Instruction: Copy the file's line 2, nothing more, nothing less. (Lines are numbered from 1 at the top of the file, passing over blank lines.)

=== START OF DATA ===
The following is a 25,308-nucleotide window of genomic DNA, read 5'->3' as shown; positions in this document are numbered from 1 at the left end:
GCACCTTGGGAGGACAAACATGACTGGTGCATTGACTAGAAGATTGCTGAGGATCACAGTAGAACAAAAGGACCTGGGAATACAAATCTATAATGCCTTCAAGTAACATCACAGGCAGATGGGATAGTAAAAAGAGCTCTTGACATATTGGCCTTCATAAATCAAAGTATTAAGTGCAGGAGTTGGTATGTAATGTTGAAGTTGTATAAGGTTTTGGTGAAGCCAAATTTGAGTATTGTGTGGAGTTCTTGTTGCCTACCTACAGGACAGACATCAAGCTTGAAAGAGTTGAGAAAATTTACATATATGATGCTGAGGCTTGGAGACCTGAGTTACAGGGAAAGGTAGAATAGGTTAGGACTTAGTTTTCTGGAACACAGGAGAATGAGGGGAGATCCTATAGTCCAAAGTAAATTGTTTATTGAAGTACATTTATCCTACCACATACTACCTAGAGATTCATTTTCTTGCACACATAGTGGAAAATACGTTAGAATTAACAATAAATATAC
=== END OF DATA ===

GCACCTTGGGAGGACAAACATGACTGGTGCATTGACTAGAAGATTGCTGAGGATCACAGTAGAACAAAAGGACCTGGGAATACAAATCTATAATGCCTTCAAGTAACATCACAGGCAGATGGGATAGTAAAAAGAGCTCTTGACATATTGGCCTTCATAAATCAAAGTATTAAGTGCAGGAGTTGGTATGTAATGTTGAAGTTGTATAAGGTTTTGGTGAAGCCAAATTTGAGTATTGTGTGGAGTTCTTGTTGCCTACCTACAGGACAGACATCAAGCTTGAAAGAGTTGAGAAAATTTACATATATGATGCTGAGGCTTGGAGACCTGAGTTACAGGGAAAGGTAGAATAGGTTAGGACTTAGTTTTCTGGAACACAGGAGAATGAGGGGAGATCCTATAGTCCAAAGTAAATTGTTTATTGAAGTACATTTATCCTACCACATACTACCTAGAGATTCATTTTCTTGCACACATAGTGGAAAATACGTTAGAATTAACAATAAATATAC